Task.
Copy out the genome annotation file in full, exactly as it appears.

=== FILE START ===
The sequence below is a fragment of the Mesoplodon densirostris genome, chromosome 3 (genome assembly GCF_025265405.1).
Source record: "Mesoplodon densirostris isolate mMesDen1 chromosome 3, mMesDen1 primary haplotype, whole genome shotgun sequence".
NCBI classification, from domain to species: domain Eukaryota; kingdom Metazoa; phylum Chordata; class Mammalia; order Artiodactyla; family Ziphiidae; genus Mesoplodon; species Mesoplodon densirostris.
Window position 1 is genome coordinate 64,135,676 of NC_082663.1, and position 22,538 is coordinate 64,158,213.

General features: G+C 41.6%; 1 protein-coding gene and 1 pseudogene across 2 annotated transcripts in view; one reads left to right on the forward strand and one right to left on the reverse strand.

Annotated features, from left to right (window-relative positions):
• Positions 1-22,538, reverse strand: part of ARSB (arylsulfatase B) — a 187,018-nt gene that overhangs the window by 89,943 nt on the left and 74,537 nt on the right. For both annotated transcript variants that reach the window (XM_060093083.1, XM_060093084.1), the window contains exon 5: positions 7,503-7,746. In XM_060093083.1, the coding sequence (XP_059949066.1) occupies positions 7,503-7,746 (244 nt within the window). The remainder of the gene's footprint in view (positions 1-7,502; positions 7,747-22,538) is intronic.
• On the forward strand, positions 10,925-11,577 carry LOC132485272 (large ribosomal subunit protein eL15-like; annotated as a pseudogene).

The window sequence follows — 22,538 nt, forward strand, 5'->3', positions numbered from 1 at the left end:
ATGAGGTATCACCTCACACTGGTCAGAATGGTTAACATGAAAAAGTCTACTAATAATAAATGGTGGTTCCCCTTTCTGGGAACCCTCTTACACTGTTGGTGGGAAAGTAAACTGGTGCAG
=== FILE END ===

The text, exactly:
The sequence below is a fragment of the Mesoplodon densirostris genome, chromosome 3 (genome assembly GCF_025265405.1).
Source record: "Mesoplodon densirostris isolate mMesDen1 chromosome 3, mMesDen1 primary haplotype, whole genome shotgun sequence".
NCBI classification, from domain to species: domain Eukaryota; kingdom Metazoa; phylum Chordata; class Mammalia; order Artiodactyla; family Ziphiidae; genus Mesoplodon; species Mesoplodon densirostris.
Window position 1 is genome coordinate 64,135,676 of NC_082663.1, and position 22,538 is coordinate 64,158,213.

General features: G+C 41.6%; 1 protein-coding gene and 1 pseudogene across 2 annotated transcripts in view; one reads left to right on the forward strand and one right to left on the reverse strand.

Annotated features, from left to right (window-relative positions):
• Positions 1-22,538, reverse strand: part of ARSB (arylsulfatase B) — a 187,018-nt gene that overhangs the window by 89,943 nt on the left and 74,537 nt on the right. For both annotated transcript variants that reach the window (XM_060093083.1, XM_060093084.1), the window contains exon 5: positions 7,503-7,746. In XM_060093083.1, the coding sequence (XP_059949066.1) occupies positions 7,503-7,746 (244 nt within the window). The remainder of the gene's footprint in view (positions 1-7,502; positions 7,747-22,538) is intronic.
• On the forward strand, positions 10,925-11,577 carry LOC132485272 (large ribosomal subunit protein eL15-like; annotated as a pseudogene).

The window sequence follows — 22,538 nt, forward strand, 5'->3', positions numbered from 1 at the left end:
ATGAGGTATCACCTCACACTGGTCAGAATGGTTAACATGAAAAAGTCTACTAATAATAAATGGTGGTTCCCCTTTCTGGGAACCCTCTTACACTGTTGGTGGGAAAGTAAACTGGTGCAG